Thailand has some of the world’s harshest laws in defense of its monarchy. A young, modern university girl by the name of Kanthoop is under scrutiny for violation of the country’s tough pro-monarchy laws which could send her to jail for 15 years for what she calls ‘having opinions.’
Thai people are extremely patriotic, and this manifests itself in the government institution of the monarchy. Every day at 8 AM and 6 PM, Thai people stand at attention as the national anthem is blared over loudspeakers. King Rama IX’s portrait adorns the walls of shops and homes throughout the country. This adoration is backed by laws stipulating three to 15 years in prison for anyone convicted of insulting the royal family.
Attempts to reform the law have failed, usually because of the powerful position of the monarchy in Thai society. Some see the edification of the monarchy as working towards its detriment. Thongchai Winichakul, a south-east Asian history professor at the University of Wisconsin-Madison has this to say to The Guardian: “Just look at the hyperbole used to describe the monarchy, the religiosity with which Thai people love the monarch and the public participation of all this royalism…People are now afraid of their colleagues.”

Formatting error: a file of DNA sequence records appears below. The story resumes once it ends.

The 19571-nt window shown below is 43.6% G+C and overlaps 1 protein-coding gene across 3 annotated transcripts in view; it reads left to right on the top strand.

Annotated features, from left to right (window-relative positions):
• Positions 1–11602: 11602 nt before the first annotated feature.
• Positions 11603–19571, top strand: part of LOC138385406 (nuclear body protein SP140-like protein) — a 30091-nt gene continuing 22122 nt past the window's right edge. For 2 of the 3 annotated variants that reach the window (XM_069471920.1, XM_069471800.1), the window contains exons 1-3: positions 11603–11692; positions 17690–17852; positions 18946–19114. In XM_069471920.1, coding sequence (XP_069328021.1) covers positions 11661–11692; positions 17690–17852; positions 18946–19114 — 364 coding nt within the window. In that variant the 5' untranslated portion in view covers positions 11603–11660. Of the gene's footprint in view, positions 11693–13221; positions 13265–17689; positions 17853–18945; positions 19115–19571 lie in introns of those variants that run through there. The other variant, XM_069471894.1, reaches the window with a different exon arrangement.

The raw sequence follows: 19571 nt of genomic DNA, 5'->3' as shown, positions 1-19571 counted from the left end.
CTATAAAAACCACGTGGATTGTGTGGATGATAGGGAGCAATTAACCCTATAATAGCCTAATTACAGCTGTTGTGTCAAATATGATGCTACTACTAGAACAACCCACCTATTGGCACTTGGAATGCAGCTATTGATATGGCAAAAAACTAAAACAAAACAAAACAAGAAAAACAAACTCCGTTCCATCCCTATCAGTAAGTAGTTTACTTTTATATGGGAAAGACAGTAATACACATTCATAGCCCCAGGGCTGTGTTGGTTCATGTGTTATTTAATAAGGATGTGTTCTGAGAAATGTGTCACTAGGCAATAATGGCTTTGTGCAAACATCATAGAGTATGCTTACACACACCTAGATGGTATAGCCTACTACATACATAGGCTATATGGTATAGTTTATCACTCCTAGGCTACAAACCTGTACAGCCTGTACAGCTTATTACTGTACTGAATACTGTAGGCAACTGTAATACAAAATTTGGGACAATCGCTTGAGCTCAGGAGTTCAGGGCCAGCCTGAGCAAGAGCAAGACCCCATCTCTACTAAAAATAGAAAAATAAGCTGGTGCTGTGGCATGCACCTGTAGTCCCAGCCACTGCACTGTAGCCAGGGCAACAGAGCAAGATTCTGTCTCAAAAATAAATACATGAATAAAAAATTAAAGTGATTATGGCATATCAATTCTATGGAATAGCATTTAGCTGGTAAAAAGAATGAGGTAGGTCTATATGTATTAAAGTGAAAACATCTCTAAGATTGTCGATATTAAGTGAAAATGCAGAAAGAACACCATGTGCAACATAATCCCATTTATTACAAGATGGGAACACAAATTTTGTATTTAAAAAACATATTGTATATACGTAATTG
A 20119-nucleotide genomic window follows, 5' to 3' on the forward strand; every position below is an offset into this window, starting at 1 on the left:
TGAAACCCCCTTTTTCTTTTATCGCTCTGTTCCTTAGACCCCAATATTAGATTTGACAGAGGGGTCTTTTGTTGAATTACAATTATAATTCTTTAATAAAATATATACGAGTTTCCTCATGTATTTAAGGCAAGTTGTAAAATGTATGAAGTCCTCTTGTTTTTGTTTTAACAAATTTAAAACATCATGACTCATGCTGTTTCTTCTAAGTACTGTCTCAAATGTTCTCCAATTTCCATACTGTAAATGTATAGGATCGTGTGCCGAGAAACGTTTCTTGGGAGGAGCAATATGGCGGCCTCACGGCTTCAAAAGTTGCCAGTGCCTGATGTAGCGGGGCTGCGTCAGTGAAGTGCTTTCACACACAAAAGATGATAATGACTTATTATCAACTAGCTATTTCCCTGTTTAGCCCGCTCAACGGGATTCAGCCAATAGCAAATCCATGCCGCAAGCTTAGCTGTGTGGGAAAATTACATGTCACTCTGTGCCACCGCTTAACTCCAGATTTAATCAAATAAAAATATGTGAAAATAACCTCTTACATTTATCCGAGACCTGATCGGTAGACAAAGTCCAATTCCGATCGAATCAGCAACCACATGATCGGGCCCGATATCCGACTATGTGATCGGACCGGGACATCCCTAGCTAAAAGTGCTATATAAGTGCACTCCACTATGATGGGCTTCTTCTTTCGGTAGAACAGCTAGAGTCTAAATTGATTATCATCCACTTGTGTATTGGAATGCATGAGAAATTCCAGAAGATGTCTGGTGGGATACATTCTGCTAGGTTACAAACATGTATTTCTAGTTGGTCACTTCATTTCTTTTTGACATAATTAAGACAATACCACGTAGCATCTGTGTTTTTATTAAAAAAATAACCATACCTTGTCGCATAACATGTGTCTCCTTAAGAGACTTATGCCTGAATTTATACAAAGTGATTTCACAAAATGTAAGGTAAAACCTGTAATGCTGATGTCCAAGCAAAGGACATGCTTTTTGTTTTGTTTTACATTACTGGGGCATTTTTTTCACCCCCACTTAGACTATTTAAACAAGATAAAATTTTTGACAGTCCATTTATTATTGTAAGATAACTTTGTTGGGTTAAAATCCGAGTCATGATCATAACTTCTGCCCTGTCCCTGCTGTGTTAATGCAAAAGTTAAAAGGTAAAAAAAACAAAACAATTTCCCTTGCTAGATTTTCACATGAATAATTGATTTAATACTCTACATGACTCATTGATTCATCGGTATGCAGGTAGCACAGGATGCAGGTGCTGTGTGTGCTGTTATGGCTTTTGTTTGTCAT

Kanthoop, the university student at the center of the latest national controversy, was investigated for posting Facebook messages that she says were later distorted by others and authorities. Kanthoop is not alone in her fight against lese-majesty, with other activists going on hunger-strikes in the capital of Bangkok.